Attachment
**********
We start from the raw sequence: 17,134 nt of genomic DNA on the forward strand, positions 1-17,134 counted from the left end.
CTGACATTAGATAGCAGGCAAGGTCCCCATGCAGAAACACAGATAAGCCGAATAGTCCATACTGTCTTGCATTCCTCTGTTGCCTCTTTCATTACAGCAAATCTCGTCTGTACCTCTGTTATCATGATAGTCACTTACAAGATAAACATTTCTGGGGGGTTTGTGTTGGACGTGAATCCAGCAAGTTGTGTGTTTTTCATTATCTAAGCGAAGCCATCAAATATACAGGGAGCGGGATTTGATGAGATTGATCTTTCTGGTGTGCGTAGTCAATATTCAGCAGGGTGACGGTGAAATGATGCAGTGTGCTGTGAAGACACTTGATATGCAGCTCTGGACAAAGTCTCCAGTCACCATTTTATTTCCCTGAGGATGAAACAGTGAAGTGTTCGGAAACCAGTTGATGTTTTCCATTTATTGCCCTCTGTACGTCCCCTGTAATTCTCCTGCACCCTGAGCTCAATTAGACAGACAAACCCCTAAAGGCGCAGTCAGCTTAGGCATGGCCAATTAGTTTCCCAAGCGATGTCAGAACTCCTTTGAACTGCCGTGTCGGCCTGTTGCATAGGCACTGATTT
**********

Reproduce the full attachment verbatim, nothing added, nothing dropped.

We start from the raw sequence: 17,134 nt of genomic DNA on the forward strand, positions 1-17,134 counted from the left end.
CTGACATTAGATAGCAGGCAAGGTCCCCATGCAGAAACACAGATAAGCCGAATAGTCCATACTGTCTTGCATTCCTCTGTTGCCTCTTTCATTACAGCAAATCTCGTCTGTACCTCTGTTATCATGATAGTCACTTACAAGATAAACATTTCTGGGGGGTTTGTGTTGGACGTGAATCCAGCAAGTTGTGTGTTTTTCATTATCTAAGCGAAGCCATCAAATATACAGGGAGCGGGATTTGATGAGATTGATCTTTCTGGTGTGCGTAGTCAATATTCAGCAGGGTGACGGTGAAATGATGCAGTGTGCTGTGAAGACACTTGATATGCAGCTCTGGACAAAGTCTCCAGTCACCATTTTATTTCCCTGAGGATGAAACAGTGAAGTGTTCGGAAACCAGTTGATGTTTTCCATTTATTGCCCTCTGTACGTCCCCTGTAATTCTCCTGCACCCTGAGCTCAATTAGACAGACAAACCCCTAAAGGCGCAGTCAGCTTAGGCATGGCCAATTAGTTTCCCAAGCGATGTCAGAACTCCTTTGAACTGCCGTGTCGGCCTGTTGCATAGGCACTGATTT